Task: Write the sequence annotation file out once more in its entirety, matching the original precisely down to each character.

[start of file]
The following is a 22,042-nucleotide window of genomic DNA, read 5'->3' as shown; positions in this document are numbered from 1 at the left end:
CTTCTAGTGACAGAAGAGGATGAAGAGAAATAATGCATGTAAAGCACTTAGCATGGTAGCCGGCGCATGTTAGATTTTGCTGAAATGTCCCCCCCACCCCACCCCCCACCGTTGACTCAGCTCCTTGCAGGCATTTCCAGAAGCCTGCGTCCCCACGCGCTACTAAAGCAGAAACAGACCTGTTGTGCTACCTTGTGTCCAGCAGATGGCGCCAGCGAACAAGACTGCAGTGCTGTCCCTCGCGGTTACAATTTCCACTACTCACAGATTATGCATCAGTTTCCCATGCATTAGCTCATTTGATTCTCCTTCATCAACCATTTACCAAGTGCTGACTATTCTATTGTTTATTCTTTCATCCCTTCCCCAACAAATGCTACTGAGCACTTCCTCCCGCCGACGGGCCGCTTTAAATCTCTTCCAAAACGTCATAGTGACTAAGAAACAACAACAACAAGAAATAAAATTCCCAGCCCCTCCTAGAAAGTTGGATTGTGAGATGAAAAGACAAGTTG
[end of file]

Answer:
The following is a 22,042-nucleotide window of genomic DNA, read 5'->3' as shown; positions in this document are numbered from 1 at the left end:
CTTCTAGTGACAGAAGAGGATGAAGAGAAATAATGCATGTAAAGCACTTAGCATGGTAGCCGGCGCATGTTAGATTTTGCTGAAATGTCCCCCCCACCCCACCCCCCACCGTTGACTCAGCTCCTTGCAGGCATTTCCAGAAGCCTGCGTCCCCACGCGCTACTAAAGCAGAAACAGACCTGTTGTGCTACCTTGTGTCCAGCAGATGGCGCCAGCGAACAAGACTGCAGTGCTGTCCCTCGCGGTTACAATTTCCACTACTCACAGATTATGCATCAGTTTCCCATGCATTAGCTCATTTGATTCTCCTTCATCAACCATTTACCAAGTGCTGACTATTCTATTGTTTATTCTTTCATCCCTTCCCCAACAAATGCTACTGAGCACTTCCTCCCGCCGACGGGCCGCTTTAAATCTCTTCCAAAACGTCATAGTGACTAAGAAACAACAACAACAAGAAATAAAATTCCCAGCCCCTCCTAGAAAGTTGGATTGTGAGATGAAAAGACAAGTTG